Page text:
RV Warranty - How to Tackle Needed Repairs

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RV Warranty - How to Tackle Needed Repairs

Monday, January 6, 2020

We were so happy to pick up our Grand Design RV from the dealership where she was having some warranty work done.
You have finalized the sale and taken your new RV camping a few times.  Now,  you start to notice a few issues here and there.  It happens to every single RV owner at some point.  How you work through RV ownership issues from the beginning will set the tone for the overall experience.  I see lots of angry posts in RV groups about warranty issues and maintenance.  But, what is the best way to handle problems with your RV?


RV Warranty - How to Tackle Needed Repairs

When you buy a car, you know that there will be regular maintenance.  There might be an occasional warranty claim or a recall on something on your vehicle.  Does that keep you from buying a car?  It may form a specific automobile manufacturer, but you will buy something to drive.  We know these things happen and accept them as part of the ownership process.  RV's are no different from owning an automobile or even a household appliance.  It is just on a bigger and more complicated scale.

Sure, there are quality checks before the RV leaves the manufacturer and the dealership.  I think it is nearly impossible to anticipate every little thing that could and might go wrong after an owner takes possession of their new RV.  Before you stop reading or start sending me angry emails, keep reading.  Take a deep breath if you feel your blood pressure going up along with all the bad words rolling around in your head or mumbling under your breath.  I'm not crazy or a sucker.  I think I'm a level headed consumer.

Once you start using your RV, you put it through the paces that are almost impossible to test in a simulated environment.  You are towing up and down the road.  There are bumps, turns and just life in general happening to your RV.   There can also be missteps and mishaps in your day to day operations of your RV.  We don't intend to abuse our RV's.  Without proper use and care, we can damage our investment.  This is easy for a newbie or even a seasoned RV owner to do in a new rig.  RV's have a lot of moving parts, and the operation of one RV to the next can be both similar and very different.  There is certainly a learning curve involved.

The sink had an occasional leak that was fixed under warranty.

Understanding Your Warranty

From the start, make sure you clearly understand the warranty that comes with your RV purchase.  Every manufacturer offers different warranties.  This is the first step to being a responsible owner.  During the time period in which the RV warranty lasts, I encourage you to address any problems or challenges that might incur.  Don't put these things off.  Even if it means changing some of your travel plans, I believe you should take care of these items as soon as possible.  We purchased our RV in July.  At the end of November, we made arrangements to take our RV in for some warranty work.  We knew that we would not be in a hurry for the work to be completed in December.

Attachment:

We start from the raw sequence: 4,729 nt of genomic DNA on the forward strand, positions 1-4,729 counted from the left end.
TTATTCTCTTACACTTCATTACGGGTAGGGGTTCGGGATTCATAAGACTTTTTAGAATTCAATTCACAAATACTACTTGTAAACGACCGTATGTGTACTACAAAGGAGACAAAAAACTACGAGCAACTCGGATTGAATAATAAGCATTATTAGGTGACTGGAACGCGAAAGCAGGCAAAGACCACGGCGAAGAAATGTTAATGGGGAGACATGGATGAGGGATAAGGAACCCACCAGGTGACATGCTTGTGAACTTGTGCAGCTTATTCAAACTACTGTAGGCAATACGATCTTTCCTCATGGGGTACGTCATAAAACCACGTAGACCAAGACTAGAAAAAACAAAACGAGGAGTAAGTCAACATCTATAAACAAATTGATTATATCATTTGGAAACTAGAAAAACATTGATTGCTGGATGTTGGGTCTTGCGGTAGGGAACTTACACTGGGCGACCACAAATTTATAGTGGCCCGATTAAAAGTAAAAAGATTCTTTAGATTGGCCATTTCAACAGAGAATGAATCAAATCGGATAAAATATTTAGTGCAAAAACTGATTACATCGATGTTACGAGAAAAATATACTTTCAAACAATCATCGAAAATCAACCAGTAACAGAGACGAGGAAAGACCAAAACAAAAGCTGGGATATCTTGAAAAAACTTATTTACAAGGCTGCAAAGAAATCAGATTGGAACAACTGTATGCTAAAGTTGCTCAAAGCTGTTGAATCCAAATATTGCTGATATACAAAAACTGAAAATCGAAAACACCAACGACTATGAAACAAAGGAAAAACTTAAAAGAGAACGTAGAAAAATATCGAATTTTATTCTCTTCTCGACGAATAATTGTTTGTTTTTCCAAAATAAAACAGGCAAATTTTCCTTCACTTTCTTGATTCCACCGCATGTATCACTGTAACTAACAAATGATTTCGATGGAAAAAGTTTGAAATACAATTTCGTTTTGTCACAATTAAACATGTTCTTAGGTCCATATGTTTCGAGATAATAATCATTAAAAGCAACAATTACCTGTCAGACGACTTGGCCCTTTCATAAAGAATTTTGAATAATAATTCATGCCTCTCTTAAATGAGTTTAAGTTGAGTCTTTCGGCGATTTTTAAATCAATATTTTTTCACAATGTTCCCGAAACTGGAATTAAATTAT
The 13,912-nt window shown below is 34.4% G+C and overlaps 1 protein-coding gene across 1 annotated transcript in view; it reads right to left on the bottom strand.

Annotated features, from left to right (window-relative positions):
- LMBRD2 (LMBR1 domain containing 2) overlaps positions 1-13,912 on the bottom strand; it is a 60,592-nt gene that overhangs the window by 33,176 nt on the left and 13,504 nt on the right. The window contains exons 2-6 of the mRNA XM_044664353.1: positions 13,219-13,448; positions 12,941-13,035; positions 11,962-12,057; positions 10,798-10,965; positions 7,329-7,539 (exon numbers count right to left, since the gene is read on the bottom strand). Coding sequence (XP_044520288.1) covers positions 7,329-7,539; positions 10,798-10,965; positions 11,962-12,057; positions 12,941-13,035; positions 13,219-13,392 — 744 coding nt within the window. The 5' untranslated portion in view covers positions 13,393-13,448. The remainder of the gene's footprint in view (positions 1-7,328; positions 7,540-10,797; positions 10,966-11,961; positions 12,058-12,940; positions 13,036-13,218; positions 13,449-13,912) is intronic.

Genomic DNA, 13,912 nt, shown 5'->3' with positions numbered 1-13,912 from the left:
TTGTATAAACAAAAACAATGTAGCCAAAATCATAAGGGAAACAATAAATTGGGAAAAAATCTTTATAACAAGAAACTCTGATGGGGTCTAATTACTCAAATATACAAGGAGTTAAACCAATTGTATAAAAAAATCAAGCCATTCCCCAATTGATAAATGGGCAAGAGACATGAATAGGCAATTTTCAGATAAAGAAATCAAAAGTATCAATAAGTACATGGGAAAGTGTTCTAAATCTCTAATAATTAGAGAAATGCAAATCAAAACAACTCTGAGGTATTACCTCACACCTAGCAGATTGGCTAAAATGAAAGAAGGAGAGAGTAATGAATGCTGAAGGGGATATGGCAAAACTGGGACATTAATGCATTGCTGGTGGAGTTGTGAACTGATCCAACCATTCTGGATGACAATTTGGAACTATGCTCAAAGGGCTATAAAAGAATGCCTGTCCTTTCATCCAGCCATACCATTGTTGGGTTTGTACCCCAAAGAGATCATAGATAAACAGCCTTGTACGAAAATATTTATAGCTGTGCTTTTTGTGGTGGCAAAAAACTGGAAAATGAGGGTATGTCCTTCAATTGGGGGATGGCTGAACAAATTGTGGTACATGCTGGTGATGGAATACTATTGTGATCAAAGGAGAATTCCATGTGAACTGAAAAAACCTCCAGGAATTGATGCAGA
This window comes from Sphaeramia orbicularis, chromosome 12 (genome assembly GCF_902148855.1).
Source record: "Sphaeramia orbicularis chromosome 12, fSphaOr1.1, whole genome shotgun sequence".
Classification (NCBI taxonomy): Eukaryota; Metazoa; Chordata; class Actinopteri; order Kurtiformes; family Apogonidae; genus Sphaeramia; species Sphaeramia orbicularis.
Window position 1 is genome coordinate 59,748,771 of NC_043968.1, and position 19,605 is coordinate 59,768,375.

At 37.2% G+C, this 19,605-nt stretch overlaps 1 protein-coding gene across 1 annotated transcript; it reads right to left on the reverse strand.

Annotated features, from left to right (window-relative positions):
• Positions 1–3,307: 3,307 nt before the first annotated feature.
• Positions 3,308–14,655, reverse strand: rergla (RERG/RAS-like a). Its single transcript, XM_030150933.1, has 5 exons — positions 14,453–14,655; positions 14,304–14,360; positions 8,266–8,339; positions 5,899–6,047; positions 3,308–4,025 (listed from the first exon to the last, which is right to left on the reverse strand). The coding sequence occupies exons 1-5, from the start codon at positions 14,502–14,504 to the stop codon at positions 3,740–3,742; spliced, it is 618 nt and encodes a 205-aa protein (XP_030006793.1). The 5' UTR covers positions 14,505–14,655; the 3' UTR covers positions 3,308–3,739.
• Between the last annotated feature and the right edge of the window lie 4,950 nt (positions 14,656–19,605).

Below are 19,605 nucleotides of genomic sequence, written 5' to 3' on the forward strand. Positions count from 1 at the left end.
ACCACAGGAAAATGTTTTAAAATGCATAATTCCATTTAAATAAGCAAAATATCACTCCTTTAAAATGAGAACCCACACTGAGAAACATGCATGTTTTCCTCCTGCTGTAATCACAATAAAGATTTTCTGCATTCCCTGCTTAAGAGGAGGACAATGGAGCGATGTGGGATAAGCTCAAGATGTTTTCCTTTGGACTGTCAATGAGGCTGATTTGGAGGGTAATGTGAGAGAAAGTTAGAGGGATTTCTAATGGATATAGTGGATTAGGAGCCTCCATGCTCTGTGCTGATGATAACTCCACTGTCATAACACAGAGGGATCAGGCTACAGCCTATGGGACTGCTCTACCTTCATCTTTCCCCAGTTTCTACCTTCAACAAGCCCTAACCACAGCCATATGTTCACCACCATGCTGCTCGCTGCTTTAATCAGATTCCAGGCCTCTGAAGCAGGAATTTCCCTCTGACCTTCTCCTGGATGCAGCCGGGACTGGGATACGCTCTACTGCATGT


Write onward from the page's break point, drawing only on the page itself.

Write down the dates of your warranty coverage (start and end) for each area of your RV.  Your roof may have different warranty coverage from some of the other features.  So, be sure to understand each component part.  Ask questions if you are unsure.  I encourage you to do this at your walkthrough.  But, you can always contact your dealer or manufacturer after you take ownership of your RV.

There was also a gap under the shower that was repaired.

Warranty Claims Process

Take photos of anything that concern you.  I reached out to Grand Design (our RV manufacturer) and inquired about our concerns to see if they were covered by the warranty.  Grand Design was very responsive from the start.  Your manufacturer can tell you the process of having warranty work done.  I recommend starting at the manufacturer level for two reasons.
  1. The manufacturer is ultimately the one that will work with both you and the dealer (service provider) to approve warranty work that is to be completed.  
  2. A change in personnel at the dealer level might not provide the best or quickest information.  
I also recommend doing everything in writing so that there is a paper trail that you can reference in case you have problems.  Don't anticipate problems or be pessimistic about warranty work.  It is unlikely that you will encounter them, but I think a paper trail is a good check and balance system.  Conducting your business in writing sets the tone for a professional working relationship with your manufacturer and dealer.  I also feel like I can express myself better in writing.

Don't think that I am saying that you can never call the dealer or manufacturer.  But, it is more efficient to email your requests and information.  If you don't hear back in a timely manner, send a second email or make a call.  I recommend calling to make an appointment to have the warranty work done and ask for an email address when you can send the necessary claim information or photographs to the service department before you arrive.

Make a list of everything that might need to be addressed so all the work can be completed at once.  There is no need to piece mill the work in small increments.  We had a window seal that needed replacing, my kitchen sink had a leak and there was a place under my shower that wasn't correctly joined.  We also asked that the antennae for the television be checked since it seemed to have issues.  Finally, we arranged to have everything washed, waxed and winterized.  There was a special on these services, so it was worth the money.  I know this sounds like a long list, but why not just do it at once?